Unplanish

IMG_2067Thursday I came home from work thinking the night was going to look a certain way. I took off my work shoes that got gradually uncomfortable by the day’s end. I settled on a cotton camisole and ditched the work blouse. The weather was breezy and inspiring, reminding me of the quiet gardens I’d visited last week. I even started writing and continued to write while sitting on the bleachers at Layla’s soccer practice.  Even though I scrapped the writing without feeling much attachment, I was pleased with myself for making use of the time.

Productivity despite the angst of fat that elongates its side satisfies me. If I’m given a blank slate of time, I want to do most items on my list before I treat myself with 1/8 left on that slate. Maybe its because I suspect what I do in that time will sprinkle over the week and maybe make it smoother.  Pretty sure there is a tiny, overworked secretary in my head punch-typing and prioritizing a list of things. Time management is perplexing, isn’t it? Just the two words next to each other are funny. Managing your time indicates that you’re the boss. When the bird of this thought–“hey, you’re kind of the boss of this sometimes”–catches my eye, I feel a little free.

What I’m noticing though is that the larger your family, the more initiatives you have; the more I suspect my family needs, the more I want to push to make it happen. The more I set goals for my creative temperament, the more I have to push to make it happen. For example, that I didn’t say no to taking the kids roller skating on Saturday when I should have been working on writing the rest of the online course was totally in my control. That I write this now instead of resting in the bed and watching this guilty pleasure is a decision I’m making. Maybe its because satisfying an initiative, it is worth it to me.

Knowing that I’m the one making these choices puts me back in the boss’ seat.

My friend Katie recommended two movies lately. I watched them both in a cramped up week that should have been restful but had a different purpose.  One is about a couple traveling a continent on a renovated school bus. Their youth and simple plot line is worth the scenery and the acknowledgment that another way exists. In the spirit of self-knowledge, she also highly recommended  InnSaei: The Power of Intuition, and it quickly became a conversation piece among some friends.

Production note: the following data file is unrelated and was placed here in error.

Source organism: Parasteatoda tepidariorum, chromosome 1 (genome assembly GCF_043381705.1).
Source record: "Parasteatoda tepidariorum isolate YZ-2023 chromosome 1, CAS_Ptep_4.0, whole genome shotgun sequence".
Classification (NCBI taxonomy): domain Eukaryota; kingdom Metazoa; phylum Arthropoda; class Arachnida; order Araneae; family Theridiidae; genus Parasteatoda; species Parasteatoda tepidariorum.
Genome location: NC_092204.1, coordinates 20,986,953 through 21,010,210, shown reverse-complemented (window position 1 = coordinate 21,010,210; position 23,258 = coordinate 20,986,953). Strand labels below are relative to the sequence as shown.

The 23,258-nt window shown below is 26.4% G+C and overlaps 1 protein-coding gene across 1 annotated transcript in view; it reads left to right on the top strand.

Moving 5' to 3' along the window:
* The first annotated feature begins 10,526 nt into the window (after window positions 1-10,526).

Much of the argument–“of connecting within in today’s world of distraction and stress”–is like a warm mug of yoga, Mary Oliver, and this Ted Talk by Benjamin Grant about the brain effects of seeing Earth from space.

Our busy lives are making it harder to get out there and sharpen or revive whats inside. I feel we’re fighting for it back, but sometimes it seems we’re standing on thick ice as it cracks, severing us away from what it once was.

One speaker in the documentary says with confidence the following:

“The noise of the external world is muting the sound of the internal world.”

I think just as the noise of the external world messes with our intuition, the schedule that feeds the noise messes with something important that Alicia Keys summed up today in a post: “Destroy the idea that you have to be constantly working or grinding to be successful. Embrace the concept that rest, recovery, and reflection are essential parts of the progress towards a successful and ultimately happy life.”

Bless long summers for they should be mandatory for all, and I’m so thankful my profession respects this. My friend was just joking with me on Saturday. She said lovingly, “Try not to do too much shit today.” She challenged me to a weekend where the only plan is an unplan. Last year I blocked off Wednesday evenings just for family, and it was a successful step that evolved healthily. It’s now from a steady, equanimous place on the heels of a beautifully incongruent weekend of hot sun and cold rain where I’m intrigued by her challenge: I blocked out a weekend in May (okay, that wasn’t easy) to challenge myself to say absolutely no to the external and heck yes to the internal.

I’ll leave the parameters undefined and lazy– just as it should be.

Want to take an unplan challenge?

 

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